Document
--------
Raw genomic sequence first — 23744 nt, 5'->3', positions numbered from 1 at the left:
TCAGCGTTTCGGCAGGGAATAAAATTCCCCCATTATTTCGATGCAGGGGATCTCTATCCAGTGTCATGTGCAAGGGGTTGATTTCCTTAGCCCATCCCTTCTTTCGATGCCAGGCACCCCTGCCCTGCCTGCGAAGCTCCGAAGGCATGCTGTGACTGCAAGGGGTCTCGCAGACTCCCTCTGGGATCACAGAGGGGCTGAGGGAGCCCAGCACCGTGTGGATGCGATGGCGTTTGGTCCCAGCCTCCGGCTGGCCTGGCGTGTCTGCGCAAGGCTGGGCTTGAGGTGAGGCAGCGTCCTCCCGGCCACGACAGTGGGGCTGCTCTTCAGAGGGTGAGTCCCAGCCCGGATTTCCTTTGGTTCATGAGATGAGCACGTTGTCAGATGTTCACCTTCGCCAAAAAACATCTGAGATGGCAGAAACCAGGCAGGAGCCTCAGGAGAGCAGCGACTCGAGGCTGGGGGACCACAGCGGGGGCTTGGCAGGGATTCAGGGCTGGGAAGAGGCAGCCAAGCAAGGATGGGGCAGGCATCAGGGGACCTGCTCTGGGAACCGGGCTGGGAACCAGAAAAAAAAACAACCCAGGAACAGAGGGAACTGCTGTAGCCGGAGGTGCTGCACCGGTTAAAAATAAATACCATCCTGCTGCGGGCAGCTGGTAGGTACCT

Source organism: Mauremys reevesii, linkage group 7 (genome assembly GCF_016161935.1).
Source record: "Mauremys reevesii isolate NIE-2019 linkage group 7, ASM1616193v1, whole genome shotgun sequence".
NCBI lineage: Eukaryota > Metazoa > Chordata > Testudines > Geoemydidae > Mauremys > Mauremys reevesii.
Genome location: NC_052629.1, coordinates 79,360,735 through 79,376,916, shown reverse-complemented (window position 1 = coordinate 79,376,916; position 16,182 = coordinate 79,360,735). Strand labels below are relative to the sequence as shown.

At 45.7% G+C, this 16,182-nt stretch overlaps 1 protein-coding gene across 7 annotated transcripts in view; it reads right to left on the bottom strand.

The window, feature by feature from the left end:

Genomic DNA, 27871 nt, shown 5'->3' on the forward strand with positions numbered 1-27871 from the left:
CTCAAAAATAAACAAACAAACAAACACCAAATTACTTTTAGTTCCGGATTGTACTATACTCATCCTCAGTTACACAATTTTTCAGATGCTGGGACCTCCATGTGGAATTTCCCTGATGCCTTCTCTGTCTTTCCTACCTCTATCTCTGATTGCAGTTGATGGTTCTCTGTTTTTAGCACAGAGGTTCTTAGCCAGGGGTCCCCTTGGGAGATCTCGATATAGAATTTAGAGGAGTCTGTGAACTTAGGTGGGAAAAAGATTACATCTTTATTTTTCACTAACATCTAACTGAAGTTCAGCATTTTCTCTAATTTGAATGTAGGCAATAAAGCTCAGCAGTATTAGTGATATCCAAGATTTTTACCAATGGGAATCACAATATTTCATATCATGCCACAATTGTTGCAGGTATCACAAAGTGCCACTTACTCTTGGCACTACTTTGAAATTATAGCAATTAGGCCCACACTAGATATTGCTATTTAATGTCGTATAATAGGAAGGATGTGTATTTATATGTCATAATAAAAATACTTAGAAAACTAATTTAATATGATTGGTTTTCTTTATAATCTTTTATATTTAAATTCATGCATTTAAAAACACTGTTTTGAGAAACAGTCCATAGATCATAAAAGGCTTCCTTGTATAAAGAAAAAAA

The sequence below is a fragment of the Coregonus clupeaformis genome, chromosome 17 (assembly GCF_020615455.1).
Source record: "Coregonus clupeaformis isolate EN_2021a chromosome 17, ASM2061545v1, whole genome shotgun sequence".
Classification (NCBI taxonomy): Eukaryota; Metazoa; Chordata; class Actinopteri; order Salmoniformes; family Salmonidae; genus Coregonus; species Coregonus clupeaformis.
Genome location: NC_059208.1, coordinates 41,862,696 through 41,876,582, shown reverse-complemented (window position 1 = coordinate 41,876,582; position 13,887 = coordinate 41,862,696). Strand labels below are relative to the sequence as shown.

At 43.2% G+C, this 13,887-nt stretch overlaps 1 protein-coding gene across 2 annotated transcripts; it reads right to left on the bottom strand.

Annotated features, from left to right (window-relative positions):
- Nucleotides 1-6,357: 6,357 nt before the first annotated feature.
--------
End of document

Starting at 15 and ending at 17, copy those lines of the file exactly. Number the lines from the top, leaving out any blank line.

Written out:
At 43.2% G+C, this 13,887-nt stretch overlaps 1 protein-coding gene across 2 annotated transcripts; it reads right to left on the bottom strand.

Annotated features, from left to right (window-relative positions):
- Nucleotides 1-6,357: 6,357 nt before the first annotated feature.